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From:"Rich, Nina J Ms WACH" <Nina.Rich@se.amedd.army.mil>
To:"Rich, Nina J Ms WACH" <Nina.Rich@se.amedd.army.mil>, histonet@pathology.swmed.edu
Content-Type:text/plain; charset="iso-8859-1"


-----Original Message-----
From: Rich, Nina J Ms WACH [mailto:Nina.Rich@se.amedd.army.mil]
Sent: Wednesday, March 29, 2000 9:12 AM
To: 'Weems, Joyce'; 'Colbert, Laurie'; 'Bill Sinai (Anatomical
Pathology)'; histonet@pathology.swmed.edu
Subject: RE: FW: H & E Staining problems

We had a similar problem a few years ago in a lab in Florida.  It always
seemed to by the small biopsies that were affected. We discovered through a
QA Study with endoscopy that the specimens were beingplaced on gauze and
drying out before placing in formalin.  We suggested that they use gauze
soaked in saline and then placing immediately into formalin.  This solved
our problem and
completed the QA study. Hope this info is helpful to some of you.

Jean Rich
Winn Army Hospital
Ft. Stewart, Ga.

-----Original Message-----
From: Weems, Joyce [mailto:JWEEMS@sjha.org]
Sent: Monday, March 27, 2000 10:50 AM
To: 'Colbert, Laurie'; 'Bill Sinai (Anatomical Pathology)';
Subject: RE: FW: H & E Staining problems

I'm using Richard Allen Hematoxylin 7211 - Shandon's Instant Eosin - and
Stephen's Alcohols and formalin. (which come from Richard Allen through

This will be interesting! Our problem started in 98 also, but we were using
different hematoxylin and eosin then - Surgipath Gills, and Surgipath eosin.

During trials, the docs liked the regressive stain so we continued with the

Anxious to hear if there's a trend. j
Joyce Weems
Pathology Manager
Saint Joseph's Hospital of Atlanta

	-----Original Message-----
	From:	Colbert, Laurie [SMTP:LColbert@phsca.org]
	Sent:	Tuesday, March 21, 2000 3:35 PM
	To:	'Bill Sinai (Anatomical Pathology)'; Colbert, Laurie;
	Subject:	RE: FW: H & E Staining problems

	We purchase all of our processing and staining products from Richard
	However, we have been having this problem since December '99 and
have gone
	through many orders of formalin and other reagents.  

	Is Richard Allan a common denominator with everyone who is having

	Laurie Colbert
	SJMC - Burbank, CA

	-----Original Message-----
	From: Bill Sinai (Anatomical Pathology)
	Sent: Monday, March 20, 2000 9:27 PM
	To: Colbert, Laurie; histonet@pathology.swmed.edu
	Subject: Re: FW: H & E Staining problems

	Date:          Mon, 20 Mar 2000 12:08:00 -0800
	From:          "Colbert, Laurie" <LColbert@phsca.org>
	Subject:       FW: H & E Staining problems
	To:            "HistoNet (E-mail)" <histonet@pathology.swmed.edu>

	Dear Laurie,

	This problem rears its ugly head occasionaly in Australia as well.  
	Nearly every time it can be followed back to a " BAD 
	BATCH of FORMALDEHYDE".  Looking at Histonet lately I 
	feel this is happening to people in the USA.  Are the people having 
	this problem all obtaining supplies from the one 
	supplier or initial source?

	We fixed the problem by discarding our formalin 
	supplies, supplying a new batch and presto most of the 
	problems went away.  We now only have the odd case which 
	causes problems (probably still some of the old batch).  We supply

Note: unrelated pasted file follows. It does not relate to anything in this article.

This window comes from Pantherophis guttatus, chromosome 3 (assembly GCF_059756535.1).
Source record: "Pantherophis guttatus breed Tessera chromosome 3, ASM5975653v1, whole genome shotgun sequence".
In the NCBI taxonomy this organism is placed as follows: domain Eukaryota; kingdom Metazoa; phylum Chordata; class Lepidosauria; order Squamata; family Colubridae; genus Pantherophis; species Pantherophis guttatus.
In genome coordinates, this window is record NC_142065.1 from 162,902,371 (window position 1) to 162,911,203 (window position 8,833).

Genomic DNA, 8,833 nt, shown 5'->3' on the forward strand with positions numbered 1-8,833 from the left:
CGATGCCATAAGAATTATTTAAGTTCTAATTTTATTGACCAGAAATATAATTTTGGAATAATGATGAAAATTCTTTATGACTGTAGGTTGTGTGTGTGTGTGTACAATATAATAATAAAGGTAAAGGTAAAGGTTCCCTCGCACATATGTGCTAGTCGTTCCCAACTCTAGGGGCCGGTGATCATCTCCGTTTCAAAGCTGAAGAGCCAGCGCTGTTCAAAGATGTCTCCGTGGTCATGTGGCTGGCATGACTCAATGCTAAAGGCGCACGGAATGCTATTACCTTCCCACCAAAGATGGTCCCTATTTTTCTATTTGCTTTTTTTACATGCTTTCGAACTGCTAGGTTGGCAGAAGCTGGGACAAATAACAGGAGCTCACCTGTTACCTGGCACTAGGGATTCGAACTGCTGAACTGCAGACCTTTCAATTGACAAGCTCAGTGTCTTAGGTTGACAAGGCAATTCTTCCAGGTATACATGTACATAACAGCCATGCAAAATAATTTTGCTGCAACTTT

all our customers with formalin pots and concentrated solution from 
	our central site.

	Message-----From: Colbert, Laurie Sent: Friday, March 17, 2000 2:14 
	PM To: 'CMD1352@aol.com' Subject: RE: H & E Staining problems

	We have had staining and/or processing problems off and on for
years, and we
	are presently going through a very bad period where the problem is
	correcting itself (which it always has in the past).  Our sections
have very
	faded nuclei mainly around the edges and an overall hazy look.
Several times
	the pathologists have commented that the slides were too pink. 

	For every theory we come up with, we can always disprove that
theory.  We do
	histology for five different hospitals, and the blocks are processed
	different processors.  Our processing schedules are pretty much the
same on
	each processor.  But when we have problems, we have problems with
all of the
	hospitals' blocks.

	The main problem is with the small biopsies (skin, GI's, prostate
	biopsies, cervical biopsies).  We think it may be an over-processing
	problem, but when we got a demo processor so that we could set up a
	run for the biopsies, we still had problems.  The tissue looked
better, but
	not great.  One day the slides look as bad as they ever had.  Our
	processing schedule is nine hours long.  We have one formalin, two
	three 100% alcohols, three xylenes, and three paraffins.  We use no
	except on the paraffins.

	We have approached the problem as a staining problem, but have
pretty much
	ruled this out.  When we sent our slides to other facilities for
	they still looked bad.

	We are at a total loss.  Has anyone ever had water problems that
caused this
	problem?  We use tap water.

	Laurie Colbert
	Saint Joseph Medical Center
	Burbank, Ca
	(818) 557-5495 


	-----Original Message-----
	From: CMD1352@aol.com [mailto:CMD1352@aol.com]
	Sent: Thursday, March 16, 2000 7:27 PM
	To: histonet@pathology.swmed.edu
	Subject: H & E Staining problems

	Our laboratory uses an automated Leica stainer for H & E.  The
	has noticed several slides with weak staining around the periphery
of the 
	tissue section.  The stain is very weak just along the edge of the
	The rest of the tissue stains fine.  I checked the temperature of
the slide 
	dryer and found no problem.  Any ideas how to solve this problem?

	Bill Sinai
	Department Manager
	Tissue Pathology
	ICPMR Westmead Hospital 
	Phone 61+2+9845 7774  Fax 61+2+9687 2330

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